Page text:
Sunday - December 15, 2019

In my view, the Christian religion is the most important and one of the first things in which all children, under a free government ought to be instructed... No truth is more evident to my mind than that the Christian religion must be the basis of any government intended to secure the rights and privileges of a free people.
- Preface

1828 Noah Webster Dictionary
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1828.mshaffer.comWord [talker]

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TALKER, n. tauk'er. One who talks; also, a loquacious person, male or female; a prattler.

1. A boaster.

Evolution (or devolution) of this word [talker]

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TALKER, n. tauk'er. One who talks; also, a loquacious person, male or female; a prattler.

1. A boaster.

TALK'ER, n. [tauk'er.]

  1. One who talks; also, a loquacious person, male or female; a prattler. Shak.
  2. A boaster. Taylor.

  1. One who talks; especially, one who is noted for his power of conversing readily or agreeably; a conversationist.

    There probably were never four talkers more admirable in four different ways than Johnson, Burke, Beauclerk, and Garrick. Macaulay.

  2. A loquacious person, male or female; a prattler; a babbler; also, a boaster; a braggart; -- used in contempt or reproach.

    Jer. Taylor.
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TALKER, noun tauk'er. One who talks; also, a loquacious person, male or female; a prattler.

1. A boaster.

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It helps me get a fresh perspective and a clearer glimpse of meanings of words during the time when Mary Baker Eddy was writing.

— Cynthia (Saint Louis, MO)

Word of the Day



1. Weight; consequence; a bearing on some interest; that quality of any thing by which it may affect a measure, interest or result. The education of youth is of great importance to a free government. A religious education is of infinite importance to every human being.

2. Weight or consequence in the scale of being.

Thy own importance know.

Nor bound thy narrow views to things below.

3. Weight or consequence in self-estimation.

He believes himself a man of importance.

4. Thing implied; matter; subject; importunity. [In these senses, obsolete.]

Random Word


TEM'PER, v.t. [L. tempero, to mix or moderate]

1. To mix so that one part qualifies the other; to bring to a moderate state; as, to temper justice with mercy.

2. To compound; to form by mixture; to qualify, as by an ingredient; or in general, to mix, unite or combine two or more things so as to reduce the excess of the qualities of either, and bring the whole to the desired consistence or state.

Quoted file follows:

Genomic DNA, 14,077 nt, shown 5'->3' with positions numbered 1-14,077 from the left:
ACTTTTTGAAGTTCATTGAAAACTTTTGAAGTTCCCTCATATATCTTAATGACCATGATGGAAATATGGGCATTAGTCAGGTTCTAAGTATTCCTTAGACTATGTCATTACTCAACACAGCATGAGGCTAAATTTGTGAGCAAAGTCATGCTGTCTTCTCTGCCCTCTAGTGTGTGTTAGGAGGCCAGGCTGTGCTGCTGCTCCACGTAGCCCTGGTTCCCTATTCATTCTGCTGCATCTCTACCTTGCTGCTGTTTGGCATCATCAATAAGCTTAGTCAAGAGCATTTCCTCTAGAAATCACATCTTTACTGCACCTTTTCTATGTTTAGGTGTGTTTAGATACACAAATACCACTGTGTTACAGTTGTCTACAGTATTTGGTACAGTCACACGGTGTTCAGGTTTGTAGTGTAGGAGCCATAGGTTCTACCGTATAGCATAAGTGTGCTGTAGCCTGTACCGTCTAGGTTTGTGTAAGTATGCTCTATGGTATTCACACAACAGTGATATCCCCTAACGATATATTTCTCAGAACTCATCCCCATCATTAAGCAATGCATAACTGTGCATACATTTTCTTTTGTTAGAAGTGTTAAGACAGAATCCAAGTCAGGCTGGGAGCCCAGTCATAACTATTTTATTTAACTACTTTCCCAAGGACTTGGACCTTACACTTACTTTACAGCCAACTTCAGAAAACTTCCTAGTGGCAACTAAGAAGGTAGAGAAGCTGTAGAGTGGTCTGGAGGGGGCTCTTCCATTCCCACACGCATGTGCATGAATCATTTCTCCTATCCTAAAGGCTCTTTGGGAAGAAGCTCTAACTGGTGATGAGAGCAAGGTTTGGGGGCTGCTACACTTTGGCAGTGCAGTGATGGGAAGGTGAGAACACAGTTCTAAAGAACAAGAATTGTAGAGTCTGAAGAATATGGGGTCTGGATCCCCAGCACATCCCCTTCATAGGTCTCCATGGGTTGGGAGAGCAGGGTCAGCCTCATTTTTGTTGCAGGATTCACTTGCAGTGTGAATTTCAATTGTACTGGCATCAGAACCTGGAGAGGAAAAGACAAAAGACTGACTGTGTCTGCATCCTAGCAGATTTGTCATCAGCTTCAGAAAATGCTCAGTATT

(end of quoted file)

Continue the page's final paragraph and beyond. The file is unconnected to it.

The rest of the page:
Thou shalt make it a perfume, a confection after the art of the apothecary, tempered together, pure and holy. Ex.30.

3. To unite in due proportion; to render symmetrical; to adjust, as parts to each other.

God hath tempered the body together. 1 Cor.12.

4. To accommodate; to modify.

Thy sustenance serving to the appetite of the eater, tempered itself to every man's liking.

5. To soften; to mollify; to assuage; to soothe; to calm; to reduce any violence or excess.

Solon--labored to temper the warlike courages of the Athenians with sweet delights of learning.

Woman! nature made thee

To temper man; we had been brutes without you.

6. To form to a proper degree of hardness; as, to temper iron or steel.

The temper'd metals clash, and yield a silver sound.

7. To govern; a Latinism. [Not in use.]

8. In music, to modify or amend a false or imperfect concord by transferring to it a part of the beauty of a perfect one, that is, by dividing the tones.

TEM'PER, n. Due mixture of different qualities; or the state of any compound substance which results from the mixture of various ingredients; as the temper of mortar.

1. Constitution of body. [In this sense we more generally use temperament.]

2. Disposition of mind; the constitution of the mind, particularly with regard to the passions and affections; as a calm temper; a hasty temper; a fretful temper. This is applicable to beasts as well as to man.

Remember with what mild

And gracious temper he both heard and judg'd.

3. Calmness of mind; moderation.

Restore yourselves unto your tempers, fathers.

To fall with dignity, with temper rise.

4. Heat of mind or passion; irritation. The boy showed a great deal of temper when I reproved him.

So we say, a man of violent temper, when we speak of his irritability. [This use of the word is common, though a deviation from its original and genuine meaning.]

5. The state of a metal, particularly as to its hardness; as the temper of iron or steel.

6. Middle course; mean or medium.

7. In sugar works, white lime or other substance stirred into a clarifier filled with cane-juice, to neutralize the super abundant acid.

Noah's 1828 Dictionary

First dictionary of the American Language!

Noah Webster, the Father of American Christian education, wrote the first American dictionary and established a system of rules to govern spelling, grammar, and reading. This master linguist understood the power of words, their definitions, and the need for precise word usage in communication to maintain independence. Webster used the Bible as the foundation for his definitions.

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1828 Noah Webster Dictionary

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